Since this is coded in your program using integer arithmetic, it should be deterministically repeatable across any reasonable platform.

1
  • 1
    Brilliant, I'll take a look at that.
    – Joe
    Jan 26, 2012 at 20:06
7

Specify a seed to the random number generator. If you provide the same seed, your random numbers should also be the same.

http://docs.python.org/library/random.html#random.seed

5
  • 1
    That's what I thought, but as I said in the question, I cannot see any documentation that backs this up.
    – Joe
    Jan 26, 2012 at 18:58
  • @Oleksi - only on this implementation of Python on this operating system on this machine. My requirements are that it behaves the same over different implementations (for starters, the docs seem to suggest that the random seed is generated in a C module. What about PyPy?)
    – Joe
    Jan 26, 2012 at 19:05
  • 3
    @Joe It's not defined because that's part of the formal definition of a seed. There's no pseudo random algorithm that will give different results with the same seed, that's just impossible. I assume they could mention it, but they probably thought it was obvious to everyone.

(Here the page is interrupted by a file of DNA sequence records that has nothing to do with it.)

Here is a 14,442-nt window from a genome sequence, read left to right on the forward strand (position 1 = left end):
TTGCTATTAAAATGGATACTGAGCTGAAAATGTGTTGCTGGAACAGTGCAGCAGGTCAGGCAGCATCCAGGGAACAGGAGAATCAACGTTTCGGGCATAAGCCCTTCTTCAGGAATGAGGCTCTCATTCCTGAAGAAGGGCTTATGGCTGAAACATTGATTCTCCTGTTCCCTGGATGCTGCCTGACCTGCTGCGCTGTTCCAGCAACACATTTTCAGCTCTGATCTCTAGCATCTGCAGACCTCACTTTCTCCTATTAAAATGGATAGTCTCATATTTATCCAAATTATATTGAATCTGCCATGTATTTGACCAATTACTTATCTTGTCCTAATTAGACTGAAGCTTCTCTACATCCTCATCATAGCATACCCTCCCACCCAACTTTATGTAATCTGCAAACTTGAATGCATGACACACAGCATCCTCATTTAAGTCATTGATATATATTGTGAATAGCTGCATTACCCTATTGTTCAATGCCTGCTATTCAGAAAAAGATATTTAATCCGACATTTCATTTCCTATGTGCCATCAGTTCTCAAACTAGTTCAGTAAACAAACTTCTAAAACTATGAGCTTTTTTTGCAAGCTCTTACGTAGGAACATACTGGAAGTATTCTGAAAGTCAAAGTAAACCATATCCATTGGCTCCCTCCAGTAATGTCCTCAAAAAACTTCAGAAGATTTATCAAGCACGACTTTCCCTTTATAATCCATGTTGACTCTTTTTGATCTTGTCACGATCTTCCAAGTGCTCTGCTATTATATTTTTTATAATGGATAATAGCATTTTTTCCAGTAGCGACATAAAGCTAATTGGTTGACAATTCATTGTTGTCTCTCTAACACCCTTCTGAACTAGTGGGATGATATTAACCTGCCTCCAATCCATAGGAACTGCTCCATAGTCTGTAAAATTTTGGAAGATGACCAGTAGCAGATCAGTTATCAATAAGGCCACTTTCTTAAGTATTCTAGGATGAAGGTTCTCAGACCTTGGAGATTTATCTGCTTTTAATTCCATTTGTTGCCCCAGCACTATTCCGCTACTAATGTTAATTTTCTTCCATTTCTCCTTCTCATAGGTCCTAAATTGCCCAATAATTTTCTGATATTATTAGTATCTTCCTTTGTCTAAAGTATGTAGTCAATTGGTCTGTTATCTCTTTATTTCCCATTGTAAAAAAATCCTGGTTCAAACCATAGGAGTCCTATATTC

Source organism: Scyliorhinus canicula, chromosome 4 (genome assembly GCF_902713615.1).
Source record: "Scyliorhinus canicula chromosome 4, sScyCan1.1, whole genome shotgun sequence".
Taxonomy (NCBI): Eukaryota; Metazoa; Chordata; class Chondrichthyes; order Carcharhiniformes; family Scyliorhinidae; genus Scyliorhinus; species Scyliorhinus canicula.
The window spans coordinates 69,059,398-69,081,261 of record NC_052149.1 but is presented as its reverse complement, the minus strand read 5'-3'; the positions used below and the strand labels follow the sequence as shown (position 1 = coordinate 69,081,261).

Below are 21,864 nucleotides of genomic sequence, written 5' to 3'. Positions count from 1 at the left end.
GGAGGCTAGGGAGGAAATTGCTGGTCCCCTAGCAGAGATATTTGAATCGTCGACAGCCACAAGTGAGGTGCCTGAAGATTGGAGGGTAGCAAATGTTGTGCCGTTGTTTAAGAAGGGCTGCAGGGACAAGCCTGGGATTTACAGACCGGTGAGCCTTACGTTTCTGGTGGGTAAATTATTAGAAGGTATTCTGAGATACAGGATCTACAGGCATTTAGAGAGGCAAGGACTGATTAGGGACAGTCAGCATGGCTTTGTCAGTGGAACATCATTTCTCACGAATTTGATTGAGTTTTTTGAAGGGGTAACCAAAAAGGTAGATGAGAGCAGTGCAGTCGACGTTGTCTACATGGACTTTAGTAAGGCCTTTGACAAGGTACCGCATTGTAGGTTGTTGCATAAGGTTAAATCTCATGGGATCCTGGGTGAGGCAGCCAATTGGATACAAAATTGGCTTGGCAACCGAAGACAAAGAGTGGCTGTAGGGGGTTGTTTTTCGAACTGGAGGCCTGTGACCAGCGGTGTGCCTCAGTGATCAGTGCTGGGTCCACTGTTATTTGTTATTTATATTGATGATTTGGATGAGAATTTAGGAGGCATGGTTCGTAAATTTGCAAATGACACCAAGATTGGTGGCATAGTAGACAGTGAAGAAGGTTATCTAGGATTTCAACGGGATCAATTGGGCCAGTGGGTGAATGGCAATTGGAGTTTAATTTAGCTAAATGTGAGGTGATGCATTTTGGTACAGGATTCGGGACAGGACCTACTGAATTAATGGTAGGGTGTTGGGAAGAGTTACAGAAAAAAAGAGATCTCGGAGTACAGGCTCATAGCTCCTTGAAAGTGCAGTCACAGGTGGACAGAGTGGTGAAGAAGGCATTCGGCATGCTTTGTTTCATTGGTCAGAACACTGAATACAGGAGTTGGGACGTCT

– Voo
    Jan 26, 2012 at 19:11
  • As far as I know, all pseudo random number generators maintain this property where the same seed will generate the same set of random numbers. It seems to be a property of the underlying algorithms used to generate the primes.
    – Oleksi
    Jan 26, 2012 at 19:13
  • 3
    I have just as much conjecture as everyone else, I came here because I could not back up my assumptions with facts. Are we guaranteed that the same algorithm will always be used?
    – Joe
    Jan 26, 2012 at 19:20
7

Also an answer why the example from this answer does produce different output on different machines:

It is because when seeding the random generator the seed has to be a integer number. If you seed the generator with some non-integer it has to be hashed first. The hash functions themselfes are not platform independent (obviously at least not all of them, correct me if you know more).

So to pull it all together: Python uses a pseudo-random number generator. Therefore, when started from the same state, the produced sequence of random numbers will always be the same, independent of platform. It just a deteministic algorithm without further input from the outside world.

This means: as long as you initialize your random generator with the same state, it will produce the same sequence of numbers. Getting to the same state can be done using the same integer seed or by saving and reapplying the old state (random.getstate() and random.setstate()).

2
  • 1
    This seems like a genuine, if partial answer, and certainly adds information. If I were you, I'd remove the apology at the top!